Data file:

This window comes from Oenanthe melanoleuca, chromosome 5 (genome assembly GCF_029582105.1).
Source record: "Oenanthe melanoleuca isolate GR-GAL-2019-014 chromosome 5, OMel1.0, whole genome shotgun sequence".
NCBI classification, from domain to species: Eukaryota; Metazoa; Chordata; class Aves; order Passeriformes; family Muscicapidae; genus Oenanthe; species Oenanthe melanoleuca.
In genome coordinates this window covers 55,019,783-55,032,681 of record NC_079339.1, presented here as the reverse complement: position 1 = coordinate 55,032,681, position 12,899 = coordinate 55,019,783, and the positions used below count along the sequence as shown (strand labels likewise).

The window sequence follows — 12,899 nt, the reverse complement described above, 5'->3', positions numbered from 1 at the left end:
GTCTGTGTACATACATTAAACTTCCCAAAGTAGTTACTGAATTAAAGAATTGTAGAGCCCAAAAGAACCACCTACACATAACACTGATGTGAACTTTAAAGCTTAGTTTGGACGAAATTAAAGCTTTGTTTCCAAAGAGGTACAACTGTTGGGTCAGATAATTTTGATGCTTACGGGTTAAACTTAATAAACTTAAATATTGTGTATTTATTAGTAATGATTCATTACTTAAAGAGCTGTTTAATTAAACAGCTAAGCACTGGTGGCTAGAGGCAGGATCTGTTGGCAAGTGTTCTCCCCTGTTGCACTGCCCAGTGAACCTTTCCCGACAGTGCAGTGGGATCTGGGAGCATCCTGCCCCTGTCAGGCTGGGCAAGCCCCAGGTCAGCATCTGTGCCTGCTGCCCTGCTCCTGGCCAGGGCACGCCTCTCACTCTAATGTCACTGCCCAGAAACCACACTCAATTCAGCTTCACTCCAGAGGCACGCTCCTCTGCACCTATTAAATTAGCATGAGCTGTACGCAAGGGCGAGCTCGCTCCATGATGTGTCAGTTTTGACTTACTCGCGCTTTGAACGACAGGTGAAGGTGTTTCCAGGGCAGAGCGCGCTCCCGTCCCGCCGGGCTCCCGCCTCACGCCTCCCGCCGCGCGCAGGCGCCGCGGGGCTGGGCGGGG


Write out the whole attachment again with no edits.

This window comes from Oenanthe melanoleuca, chromosome 5 (genome assembly GCF_029582105.1).
Source record: "Oenanthe melanoleuca isolate GR-GAL-2019-014 chromosome 5, OMel1.0, whole genome shotgun sequence".
NCBI classification, from domain to species: Eukaryota; Metazoa; Chordata; class Aves; order Passeriformes; family Muscicapidae; genus Oenanthe; species Oenanthe melanoleuca.
In genome coordinates this window covers 55,019,783-55,032,681 of record NC_079339.1, presented here as the reverse complement: position 1 = coordinate 55,032,681, position 12,899 = coordinate 55,019,783, and the positions used below count along the sequence as shown (strand labels likewise).

The window sequence follows — 12,899 nt, the reverse complement described above, 5'->3', positions numbered from 1 at the left end:
GTCTGTGTACATACATTAAACTTCCCAAAGTAGTTACTGAATTAAAGAATTGTAGAGCCCAAAAGAACCACCTACACATAACACTGATGTGAACTTTAAAGCTTAGTTTGGACGAAATTAAAGCTTTGTTTCCAAAGAGGTACAACTGTTGGGTCAGATAATTTTGATGCTTACGGGTTAAACTTAATAAACTTAAATATTGTGTATTTATTAGTAATGATTCATTACTTAAAGAGCTGTTTAATTAAACAGCTAAGCACTGGTGGCTAGAGGCAGGATCTGTTGGCAAGTGTTCTCCCCTGTTGCACTGCCCAGTGAACCTTTCCCGACAGTGCAGTGGGATCTGGGAGCATCCTGCCCCTGTCAGGCTGGGCAAGCCCCAGGTCAGCATCTGTGCCTGCTGCCCTGCTCCTGGCCAGGGCACGCCTCTCACTCTAATGTCACTGCCCAGAAACCACACTCAATTCAGCTTCACTCCAGAGGCACGCTCCTCTGCACCTATTAAATTAGCATGAGCTGTACGCAAGGGCGAGCTCGCTCCATGATGTGTCAGTTTTGACTTACTCGCGCTTTGAACGACAGGTGAAGGTGTTTCCAGGGCAGAGCGCGCTCCCGTCCCGCCGGGCTCCCGCCTCACGCCTCCCGCCGCGCGCAGGCGCCGCGGGGCTGGGCGGGG